Hooray to my bud Jason Dick at A Small Change for his interview with Adam Penenberg, author of Viral Loop: From Facebook to Twitter, How Today’s Smartest Businesses Grow Themselves.
And hooray to Adam Penenberg for applying the concept of the viral loop to nonprofits.
(And hooray to Give and Take for calling the article to our attention!)
Since we’re in the midst of this series on sustainable fundraising practices for nonprofits, however, I’d like to suggest to Adam that we apply his concept differently. Sustainably, you know.
Here’s Adam’s recommendation:
Viral marketing relies on people passing on information they deem worthy–whether it’s a link to a funny video on YouTube, a political message, petitions, etc. If a nonprofit has a passionate core group of donors then the key would be to incentivize these donors to reach out to their social networks of friends, family, colleagues and neighbors. It would work well with a specific campaign. Ideally, the non-profit could create a Facebook application that could incentivize donations. Let’s say your organization is called Save the Cats (STC). I’d set it up like this: Create a Save the Cats branded app fueled by virtual currency. Just by downloading the you receive $100 in STC dollars. They can be spent at any number of retailers that donate inventory the retailer would like to sell anyway. You then get $30 off a shirt from the Gap, $20 off a rental car, $40 off a pair of rollerblades, etc. As your cash reserves dwindle you can earn more virtual currency–it doesn’t cost STC anything–by getting 5 friends to download the app and donating a certain amount of money. It should be small increments, say, $10 each. And so on and so on. Once you have a large enough installed base you can try al sorts of things. At the very least you gain thousands or even hundreds of thousands of new names to add to your donor lists. You raise money for your non-profit. And you spread your message. It’s a win-win-win for everyone involved.
What’s not sustainable about such an approach?
It makes the marketing campaign viral, not the cause.
That is, taken in isolation, Adam’s recommendation makes perfect sense. But envision two nonprofits doing the same thing and you’ll begin to see a challenge emerging:
Should I work for $20 in Save The Cat dollars? Or should I instead work for $20 in Save The Marmot dollars, since STM dollars are redeemable at Banana Republic, whereas STC dollars are only redeemable at Old Navy, which I like much less?
Multiply this by ten nonprofits, and then ten thousand–just a fraction of the 1.5 million or so nonprofits in existence today–and you bring to the virtual arena the very same kind of challenges we have in the physical world with fruitcake sales, nonprofit auctions, golf scrambles, and every other kind of fundraising event where we promote involvement through self-interest rather than direct, personal involvement in the cause: Commodification. As these kind of campaigns proliferate, we select our involvement more and more based on the self-interest reward and less and less on the cause.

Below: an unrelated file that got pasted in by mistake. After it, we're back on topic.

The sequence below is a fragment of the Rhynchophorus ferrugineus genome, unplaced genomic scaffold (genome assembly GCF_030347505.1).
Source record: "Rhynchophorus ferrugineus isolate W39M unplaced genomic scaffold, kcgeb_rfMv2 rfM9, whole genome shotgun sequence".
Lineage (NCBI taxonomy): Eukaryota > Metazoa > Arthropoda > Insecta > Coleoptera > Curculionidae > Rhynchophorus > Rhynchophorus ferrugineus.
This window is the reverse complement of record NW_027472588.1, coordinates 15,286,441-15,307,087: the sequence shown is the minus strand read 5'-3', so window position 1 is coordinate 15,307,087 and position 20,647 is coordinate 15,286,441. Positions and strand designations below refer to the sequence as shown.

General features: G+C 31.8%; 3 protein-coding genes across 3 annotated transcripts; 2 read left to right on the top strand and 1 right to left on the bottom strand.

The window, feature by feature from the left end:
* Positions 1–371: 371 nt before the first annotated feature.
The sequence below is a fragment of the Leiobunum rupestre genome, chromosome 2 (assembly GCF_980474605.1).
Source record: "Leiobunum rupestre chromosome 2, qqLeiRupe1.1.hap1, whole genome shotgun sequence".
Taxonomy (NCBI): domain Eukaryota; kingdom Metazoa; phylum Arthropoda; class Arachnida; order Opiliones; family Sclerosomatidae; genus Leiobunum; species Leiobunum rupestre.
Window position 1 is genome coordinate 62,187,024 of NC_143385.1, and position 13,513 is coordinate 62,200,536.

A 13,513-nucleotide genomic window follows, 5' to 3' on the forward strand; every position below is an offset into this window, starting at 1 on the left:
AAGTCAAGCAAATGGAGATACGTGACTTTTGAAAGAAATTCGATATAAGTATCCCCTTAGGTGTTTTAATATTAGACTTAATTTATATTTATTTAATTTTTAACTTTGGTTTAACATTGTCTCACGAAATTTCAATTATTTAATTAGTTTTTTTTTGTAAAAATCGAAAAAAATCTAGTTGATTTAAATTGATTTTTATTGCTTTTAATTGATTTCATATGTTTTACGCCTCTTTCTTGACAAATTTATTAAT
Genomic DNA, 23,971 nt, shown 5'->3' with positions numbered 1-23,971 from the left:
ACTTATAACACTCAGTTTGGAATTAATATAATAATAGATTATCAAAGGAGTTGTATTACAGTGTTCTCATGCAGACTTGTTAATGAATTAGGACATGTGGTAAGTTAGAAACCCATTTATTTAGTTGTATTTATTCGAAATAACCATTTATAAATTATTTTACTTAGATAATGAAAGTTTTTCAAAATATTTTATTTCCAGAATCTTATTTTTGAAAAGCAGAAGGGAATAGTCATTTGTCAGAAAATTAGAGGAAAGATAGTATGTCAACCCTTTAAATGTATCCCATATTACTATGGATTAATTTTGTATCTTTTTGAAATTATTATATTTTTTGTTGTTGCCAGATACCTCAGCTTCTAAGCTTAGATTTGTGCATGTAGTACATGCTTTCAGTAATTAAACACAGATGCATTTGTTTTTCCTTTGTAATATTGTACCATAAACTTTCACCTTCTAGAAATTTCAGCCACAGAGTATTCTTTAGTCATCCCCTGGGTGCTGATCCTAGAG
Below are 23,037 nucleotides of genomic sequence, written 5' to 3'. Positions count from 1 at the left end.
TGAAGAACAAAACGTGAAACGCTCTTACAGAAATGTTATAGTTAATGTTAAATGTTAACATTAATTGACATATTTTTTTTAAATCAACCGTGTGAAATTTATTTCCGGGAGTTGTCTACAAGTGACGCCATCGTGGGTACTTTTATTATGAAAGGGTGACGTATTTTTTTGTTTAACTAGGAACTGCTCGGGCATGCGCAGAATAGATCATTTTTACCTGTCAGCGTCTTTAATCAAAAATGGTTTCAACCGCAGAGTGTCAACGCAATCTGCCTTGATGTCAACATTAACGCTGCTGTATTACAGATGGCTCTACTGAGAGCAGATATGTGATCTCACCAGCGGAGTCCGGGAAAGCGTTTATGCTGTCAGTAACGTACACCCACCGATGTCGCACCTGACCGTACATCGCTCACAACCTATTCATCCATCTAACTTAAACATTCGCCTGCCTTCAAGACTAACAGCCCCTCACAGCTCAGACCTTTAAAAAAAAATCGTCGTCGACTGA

What Lave, Wenger, and other Situated Learning specialists call Legitimate Peripheral Participation:
Legitimate peripheral participation (LPP) is a theoretical description of how newcomers become experienced members and eventually old timers of a community of practice or collaborative project (Lave & Wenger 1991). According to LPP, newcomers become members of a community initially by participating in simple and low-risk tasks that are nonetheless productive and necessary and further the goals of the community. Through peripheral activities, novices become acquainted with the tasks, vocabulary, and organizing principles of the community.
Gradually, as newcomers become old timers, their participation takes forms that are more and more central to the functioning of the community. LPP suggests that membership in a community of practice is mediated by the possible forms of participation to which newcomers have access, both physically and socially. If newcomers can directly observe the practices of experts, they understand the broader context into which their own efforts fit. Conversely LPP suggests that newcomers who are separated from the experts have limited access to their tools and community and therefore have limited growth.
In other words, rather than making a Save The Cat Dollars campaign go viral, find ways for people to save cats through social networking that are “simple and low-risk tasks that are nonetheless productive and necessary and further the goals of the community” such that saving cats itself becomes a viral cause.
It may take you two books to learn how to do it this way. But, hey, at least then you’ll be on the road to fundraising sustainability.